M.L. Jain, J.
1. The petitioner was convicted under Section 9 of the Opium Act, 1878, and sentenced to undergo rigorous imprisonment for one year and to pay a fine of Rs. 1,000/- in default whereof to rigorous imprisonment for 6 months. On appeal, his sentence was reduced to rigorous imprisonment for 9 months and a fine of Rs. 500/-, in default whereof to rigorous imprisonment for 2 months. Hence, this revision.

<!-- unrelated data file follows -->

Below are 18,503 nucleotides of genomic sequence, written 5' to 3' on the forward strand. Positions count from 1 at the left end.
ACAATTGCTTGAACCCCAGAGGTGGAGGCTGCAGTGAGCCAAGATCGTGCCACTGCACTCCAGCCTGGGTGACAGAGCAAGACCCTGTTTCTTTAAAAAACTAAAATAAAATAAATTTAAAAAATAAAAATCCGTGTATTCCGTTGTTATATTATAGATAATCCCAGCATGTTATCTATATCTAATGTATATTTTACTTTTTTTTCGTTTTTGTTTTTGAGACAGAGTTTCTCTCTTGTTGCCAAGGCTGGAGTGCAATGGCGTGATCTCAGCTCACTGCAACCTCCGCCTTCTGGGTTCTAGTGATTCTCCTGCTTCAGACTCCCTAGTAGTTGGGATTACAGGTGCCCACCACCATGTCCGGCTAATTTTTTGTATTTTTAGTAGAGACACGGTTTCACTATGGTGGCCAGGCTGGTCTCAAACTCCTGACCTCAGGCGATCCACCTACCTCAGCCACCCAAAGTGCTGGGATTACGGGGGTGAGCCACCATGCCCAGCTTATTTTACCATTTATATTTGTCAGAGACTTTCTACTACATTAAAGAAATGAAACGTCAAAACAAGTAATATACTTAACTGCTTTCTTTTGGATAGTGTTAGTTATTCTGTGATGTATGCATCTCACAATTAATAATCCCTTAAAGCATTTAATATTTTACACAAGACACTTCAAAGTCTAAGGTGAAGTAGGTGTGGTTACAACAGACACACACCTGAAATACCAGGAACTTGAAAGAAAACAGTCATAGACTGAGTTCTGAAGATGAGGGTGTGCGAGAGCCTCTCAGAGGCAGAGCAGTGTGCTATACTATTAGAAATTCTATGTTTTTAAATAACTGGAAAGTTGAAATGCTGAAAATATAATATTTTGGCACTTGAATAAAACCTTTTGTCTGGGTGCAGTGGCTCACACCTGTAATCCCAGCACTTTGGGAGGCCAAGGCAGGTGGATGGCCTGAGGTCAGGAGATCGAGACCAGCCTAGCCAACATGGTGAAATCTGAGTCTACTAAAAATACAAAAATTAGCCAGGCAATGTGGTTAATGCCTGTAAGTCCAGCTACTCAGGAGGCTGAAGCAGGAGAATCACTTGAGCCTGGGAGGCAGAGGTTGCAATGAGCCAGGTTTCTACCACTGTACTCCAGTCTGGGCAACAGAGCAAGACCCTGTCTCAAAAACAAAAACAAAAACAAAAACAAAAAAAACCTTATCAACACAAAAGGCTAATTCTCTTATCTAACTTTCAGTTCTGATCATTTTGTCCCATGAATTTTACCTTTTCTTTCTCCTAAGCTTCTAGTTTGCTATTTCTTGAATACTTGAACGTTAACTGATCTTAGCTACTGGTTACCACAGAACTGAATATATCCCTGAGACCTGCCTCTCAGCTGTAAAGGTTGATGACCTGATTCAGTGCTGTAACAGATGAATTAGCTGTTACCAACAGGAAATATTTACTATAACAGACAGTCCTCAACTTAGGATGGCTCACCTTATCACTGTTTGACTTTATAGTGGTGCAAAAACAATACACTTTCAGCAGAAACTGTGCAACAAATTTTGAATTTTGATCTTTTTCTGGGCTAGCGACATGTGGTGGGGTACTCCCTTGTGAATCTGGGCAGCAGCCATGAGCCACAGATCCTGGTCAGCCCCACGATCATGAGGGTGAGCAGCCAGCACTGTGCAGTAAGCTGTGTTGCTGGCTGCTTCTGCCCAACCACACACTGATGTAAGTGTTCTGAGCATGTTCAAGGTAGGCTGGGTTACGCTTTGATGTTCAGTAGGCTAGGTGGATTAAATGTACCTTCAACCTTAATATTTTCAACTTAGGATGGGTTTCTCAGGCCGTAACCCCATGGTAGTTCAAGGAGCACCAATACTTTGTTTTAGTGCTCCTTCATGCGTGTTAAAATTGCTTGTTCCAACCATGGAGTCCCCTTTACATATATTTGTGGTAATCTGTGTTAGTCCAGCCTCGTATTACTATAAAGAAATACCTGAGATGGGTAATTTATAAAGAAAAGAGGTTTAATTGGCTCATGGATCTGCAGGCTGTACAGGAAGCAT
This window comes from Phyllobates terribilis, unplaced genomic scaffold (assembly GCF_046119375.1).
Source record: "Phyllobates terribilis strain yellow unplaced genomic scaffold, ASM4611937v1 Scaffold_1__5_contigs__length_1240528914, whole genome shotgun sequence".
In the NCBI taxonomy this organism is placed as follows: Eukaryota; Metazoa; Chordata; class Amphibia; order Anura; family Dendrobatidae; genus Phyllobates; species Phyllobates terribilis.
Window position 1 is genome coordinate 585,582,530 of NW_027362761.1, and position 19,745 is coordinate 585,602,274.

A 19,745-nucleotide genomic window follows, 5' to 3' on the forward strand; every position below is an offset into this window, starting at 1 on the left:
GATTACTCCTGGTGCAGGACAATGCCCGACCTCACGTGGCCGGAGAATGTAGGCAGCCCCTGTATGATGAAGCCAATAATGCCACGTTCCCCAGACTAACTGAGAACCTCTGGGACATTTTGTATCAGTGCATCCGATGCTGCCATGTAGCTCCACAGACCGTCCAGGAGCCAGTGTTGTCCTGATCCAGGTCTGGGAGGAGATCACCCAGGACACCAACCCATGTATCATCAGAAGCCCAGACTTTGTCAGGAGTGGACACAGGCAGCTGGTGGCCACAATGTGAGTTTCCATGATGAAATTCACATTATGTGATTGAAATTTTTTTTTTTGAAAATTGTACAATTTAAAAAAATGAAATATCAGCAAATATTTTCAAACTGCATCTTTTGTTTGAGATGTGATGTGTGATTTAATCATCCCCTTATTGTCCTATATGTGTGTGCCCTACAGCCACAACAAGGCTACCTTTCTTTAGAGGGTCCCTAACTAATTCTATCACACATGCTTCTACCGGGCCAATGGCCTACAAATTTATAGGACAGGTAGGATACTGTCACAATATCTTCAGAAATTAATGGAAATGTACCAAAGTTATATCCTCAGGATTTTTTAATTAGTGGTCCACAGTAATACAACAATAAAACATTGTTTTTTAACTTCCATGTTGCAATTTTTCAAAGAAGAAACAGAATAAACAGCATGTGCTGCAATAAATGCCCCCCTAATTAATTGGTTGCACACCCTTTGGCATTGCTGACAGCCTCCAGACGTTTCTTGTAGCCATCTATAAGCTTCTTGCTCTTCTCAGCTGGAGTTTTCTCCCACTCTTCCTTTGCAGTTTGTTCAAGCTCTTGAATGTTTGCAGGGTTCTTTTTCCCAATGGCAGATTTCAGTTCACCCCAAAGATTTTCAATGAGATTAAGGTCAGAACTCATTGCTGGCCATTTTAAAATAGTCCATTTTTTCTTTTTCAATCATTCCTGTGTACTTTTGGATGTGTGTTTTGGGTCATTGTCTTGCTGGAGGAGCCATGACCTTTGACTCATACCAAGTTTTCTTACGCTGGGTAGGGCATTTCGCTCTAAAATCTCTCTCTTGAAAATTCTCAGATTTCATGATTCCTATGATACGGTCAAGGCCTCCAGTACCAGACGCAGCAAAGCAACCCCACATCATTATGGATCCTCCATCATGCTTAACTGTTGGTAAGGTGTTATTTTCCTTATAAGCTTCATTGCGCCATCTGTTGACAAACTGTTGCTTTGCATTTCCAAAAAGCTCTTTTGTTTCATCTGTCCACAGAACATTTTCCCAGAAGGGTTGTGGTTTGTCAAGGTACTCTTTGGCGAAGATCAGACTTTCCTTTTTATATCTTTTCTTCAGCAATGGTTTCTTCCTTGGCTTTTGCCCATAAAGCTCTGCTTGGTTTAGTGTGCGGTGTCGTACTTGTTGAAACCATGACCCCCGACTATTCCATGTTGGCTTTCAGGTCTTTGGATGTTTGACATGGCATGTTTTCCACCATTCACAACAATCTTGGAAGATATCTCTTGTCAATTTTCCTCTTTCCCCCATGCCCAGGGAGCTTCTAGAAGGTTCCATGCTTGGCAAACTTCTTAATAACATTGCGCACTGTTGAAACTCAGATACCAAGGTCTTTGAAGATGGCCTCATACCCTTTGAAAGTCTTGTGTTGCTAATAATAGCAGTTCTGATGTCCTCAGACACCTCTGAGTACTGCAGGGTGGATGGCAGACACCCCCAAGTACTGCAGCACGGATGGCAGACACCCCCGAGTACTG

2. The prosecution case is that the petitioner was apprehended at about 1.10 A. M. on the night intervening 24th and 25th May 1975, at the G. T. Road Bus Stand in H Block Seelampur, by a police party which included a D. S. P. Asad Farookhi. The accused was found carrying a bag which contained opium about 4 kgs in weight. The police took a sample of 200 gms. and sent it for analysis to the Central Forensic Science Laboratory. The said Laboratory found in the sample 5.13% contents of Morphine. It was in these circumstances that the aforesaid conviction took place.